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The Importance Of Bariatric Scales

According to the United States Center for Disease Control and Prevention the rate of obesity among the adult population is at approximately 35.7% or just over one third of all adults. In addition childhood obesity continues to rise with current numbers at about 12.5 million children and teens under the age of 18 meeting the criteria for obesity. Having specific equipment, including bariatric scales or high capacity scales, to deal with this ever increasing trend in patients is important in all practice areas.

Bariatric or high capacity scales can include any design and type. Many used by medical practices are the beam option. This means that there are two different weights, a heavy weight and light weight, which are slid across a beam to determine the patient's weight. These are identical to standard beam models or mechanical options but they can accurately measure higher weights. Many of the models of beam design can handle a capacity of 500 pounds or more. Of course they are also very accurate at weighing smaller individuals, an ideal way to use one scale for all patients.

Digital readouts are popular on these higher capacity scales. Digital readout is much easier for both the patient and the medical staff to use as it immediately records the patient's weight. Different models offer different colors and backgrounds to the LED display which will make a difference in ease of reading depending on the light in the area that the scale will be used. Backlighting of the LED display is a good option to make the numbers really stand out on the display. Bariatric scales that offer the LED digital readout may also provide options for electronic capture or printing of the data onto paper. This is a great way to provide information to the patient or to include it in the chart.

Mobility in scales may be a feature you need to consider. Many of the column style or beam style options have wheels mounted to the frame to allow the scale to be moved. The scale is just tipped back onto the wheels and moved using the handle that is built into the frame. The wheels prevent any jarring of the platform that may cause the scale to become inaccurate over time.

Bariatric scales tend to have different styles of platforms. The platform of the scale is the part of the scale where the individual stands. The heavier capacity models have heavier shock type mechanisms built in that prevent damage to the scale when heavier weights are positioned on the platform. This can be a particularly important consideration when the patients steps up onto the platform. Other high capacity scales may offer the option of a tare. This is ideal for allowing people to weight with their children. The parent steps on the scale and the scale is then set to zero at the parent's weight. When the parent then picks up the child and steps on the scale only the additional weight, which is the weight of the child, is recorded.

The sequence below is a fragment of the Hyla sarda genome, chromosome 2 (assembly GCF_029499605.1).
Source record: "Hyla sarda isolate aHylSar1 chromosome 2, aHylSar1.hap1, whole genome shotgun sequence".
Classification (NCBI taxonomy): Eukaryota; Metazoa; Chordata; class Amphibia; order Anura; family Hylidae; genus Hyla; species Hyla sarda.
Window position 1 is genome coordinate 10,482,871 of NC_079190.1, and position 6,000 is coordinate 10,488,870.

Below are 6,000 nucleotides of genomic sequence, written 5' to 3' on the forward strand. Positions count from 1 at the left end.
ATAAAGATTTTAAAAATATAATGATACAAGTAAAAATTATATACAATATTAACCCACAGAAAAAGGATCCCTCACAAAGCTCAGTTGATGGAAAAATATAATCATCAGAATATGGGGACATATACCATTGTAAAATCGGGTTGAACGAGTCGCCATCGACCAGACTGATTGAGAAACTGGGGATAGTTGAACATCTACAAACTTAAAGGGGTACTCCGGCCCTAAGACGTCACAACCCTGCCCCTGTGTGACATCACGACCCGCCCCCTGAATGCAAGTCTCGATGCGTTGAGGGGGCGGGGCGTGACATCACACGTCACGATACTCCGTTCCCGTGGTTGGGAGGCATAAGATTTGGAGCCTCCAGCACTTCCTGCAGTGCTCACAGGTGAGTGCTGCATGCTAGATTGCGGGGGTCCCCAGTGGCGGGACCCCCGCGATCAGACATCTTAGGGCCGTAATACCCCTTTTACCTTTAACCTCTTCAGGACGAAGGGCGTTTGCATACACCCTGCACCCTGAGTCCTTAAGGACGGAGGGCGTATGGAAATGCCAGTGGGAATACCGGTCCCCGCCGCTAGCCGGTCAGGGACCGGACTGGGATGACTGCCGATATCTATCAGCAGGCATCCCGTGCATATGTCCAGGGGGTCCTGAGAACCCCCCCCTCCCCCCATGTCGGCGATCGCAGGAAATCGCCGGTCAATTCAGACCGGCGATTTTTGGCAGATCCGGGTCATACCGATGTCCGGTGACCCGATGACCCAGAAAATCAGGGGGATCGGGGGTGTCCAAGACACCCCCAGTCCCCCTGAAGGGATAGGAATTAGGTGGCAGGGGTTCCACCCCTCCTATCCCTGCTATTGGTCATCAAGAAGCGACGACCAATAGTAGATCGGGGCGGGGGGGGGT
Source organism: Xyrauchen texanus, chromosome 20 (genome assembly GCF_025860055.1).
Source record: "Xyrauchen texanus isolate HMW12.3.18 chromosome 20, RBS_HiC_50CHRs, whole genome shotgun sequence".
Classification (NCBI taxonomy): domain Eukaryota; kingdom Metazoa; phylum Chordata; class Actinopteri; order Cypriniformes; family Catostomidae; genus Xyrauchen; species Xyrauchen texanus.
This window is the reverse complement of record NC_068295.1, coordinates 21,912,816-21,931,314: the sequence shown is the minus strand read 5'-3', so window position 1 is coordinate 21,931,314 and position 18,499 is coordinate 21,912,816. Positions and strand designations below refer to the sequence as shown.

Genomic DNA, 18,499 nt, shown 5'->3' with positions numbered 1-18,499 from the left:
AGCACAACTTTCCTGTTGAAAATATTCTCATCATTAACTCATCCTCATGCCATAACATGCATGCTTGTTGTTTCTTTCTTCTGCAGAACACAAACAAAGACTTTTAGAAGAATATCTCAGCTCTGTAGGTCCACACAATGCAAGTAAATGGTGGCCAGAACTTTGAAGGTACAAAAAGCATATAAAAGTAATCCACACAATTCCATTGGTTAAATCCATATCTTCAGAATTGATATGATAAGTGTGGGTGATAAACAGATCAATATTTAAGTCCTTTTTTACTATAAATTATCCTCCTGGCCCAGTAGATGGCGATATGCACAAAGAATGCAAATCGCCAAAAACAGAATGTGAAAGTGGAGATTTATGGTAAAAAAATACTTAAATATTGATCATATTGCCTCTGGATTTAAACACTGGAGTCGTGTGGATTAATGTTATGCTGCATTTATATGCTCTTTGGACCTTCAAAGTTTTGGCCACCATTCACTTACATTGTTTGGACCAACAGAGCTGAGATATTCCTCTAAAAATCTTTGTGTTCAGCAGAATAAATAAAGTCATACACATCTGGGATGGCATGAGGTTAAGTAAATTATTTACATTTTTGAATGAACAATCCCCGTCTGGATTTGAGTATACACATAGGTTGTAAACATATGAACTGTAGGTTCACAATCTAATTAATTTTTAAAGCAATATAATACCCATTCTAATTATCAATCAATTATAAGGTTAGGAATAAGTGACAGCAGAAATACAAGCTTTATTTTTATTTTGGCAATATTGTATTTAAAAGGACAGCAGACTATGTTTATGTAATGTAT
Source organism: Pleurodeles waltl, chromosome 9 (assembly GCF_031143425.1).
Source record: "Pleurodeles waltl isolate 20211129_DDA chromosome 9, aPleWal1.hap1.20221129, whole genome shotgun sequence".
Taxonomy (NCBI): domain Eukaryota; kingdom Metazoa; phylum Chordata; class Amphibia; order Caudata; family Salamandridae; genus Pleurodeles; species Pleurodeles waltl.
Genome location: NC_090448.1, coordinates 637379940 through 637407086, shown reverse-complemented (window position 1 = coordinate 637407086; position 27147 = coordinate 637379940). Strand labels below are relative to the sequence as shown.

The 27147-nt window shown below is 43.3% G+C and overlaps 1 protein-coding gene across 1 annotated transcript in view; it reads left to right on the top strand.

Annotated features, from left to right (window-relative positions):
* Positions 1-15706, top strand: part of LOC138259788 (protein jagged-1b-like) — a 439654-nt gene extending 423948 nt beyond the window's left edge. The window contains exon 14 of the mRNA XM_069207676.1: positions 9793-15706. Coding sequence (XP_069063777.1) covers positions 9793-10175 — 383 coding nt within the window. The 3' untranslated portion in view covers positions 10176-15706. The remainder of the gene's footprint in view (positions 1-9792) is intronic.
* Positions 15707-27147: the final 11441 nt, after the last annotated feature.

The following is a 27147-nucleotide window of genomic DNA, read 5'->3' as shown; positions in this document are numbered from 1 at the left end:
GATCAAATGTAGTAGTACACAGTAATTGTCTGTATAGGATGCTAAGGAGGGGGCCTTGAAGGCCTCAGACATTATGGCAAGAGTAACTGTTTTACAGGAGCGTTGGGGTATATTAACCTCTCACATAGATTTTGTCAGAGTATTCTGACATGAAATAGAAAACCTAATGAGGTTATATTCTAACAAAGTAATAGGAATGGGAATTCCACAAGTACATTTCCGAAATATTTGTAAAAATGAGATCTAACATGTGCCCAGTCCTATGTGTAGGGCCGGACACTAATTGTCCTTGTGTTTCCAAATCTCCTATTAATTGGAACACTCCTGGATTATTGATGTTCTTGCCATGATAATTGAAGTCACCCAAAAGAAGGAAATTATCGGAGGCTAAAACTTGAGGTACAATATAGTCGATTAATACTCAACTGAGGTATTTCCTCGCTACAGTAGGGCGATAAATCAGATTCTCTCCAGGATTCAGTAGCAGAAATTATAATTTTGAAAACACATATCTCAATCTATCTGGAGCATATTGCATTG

Many of the bariatric scales also provide the option of a handrail or handle that is located to the front or sides of the platform. This can provide stability for patients as they step onto and off of the slightly elevated platform. Other models may be designed to have a very low profile on the platform, requiring only a slight step up to be in place.

For some practices and uses a remote display for the bariatric scales may be the best option. This allows the staff to accurately see and record the patient's weight without the patient immediately seeing the results. These models, as well as the on board display options, may also provide additional information besides just the weight. They may be designed to calculate BMI (Body Mass Index) and may also have attached height rods for convenient all in one charting.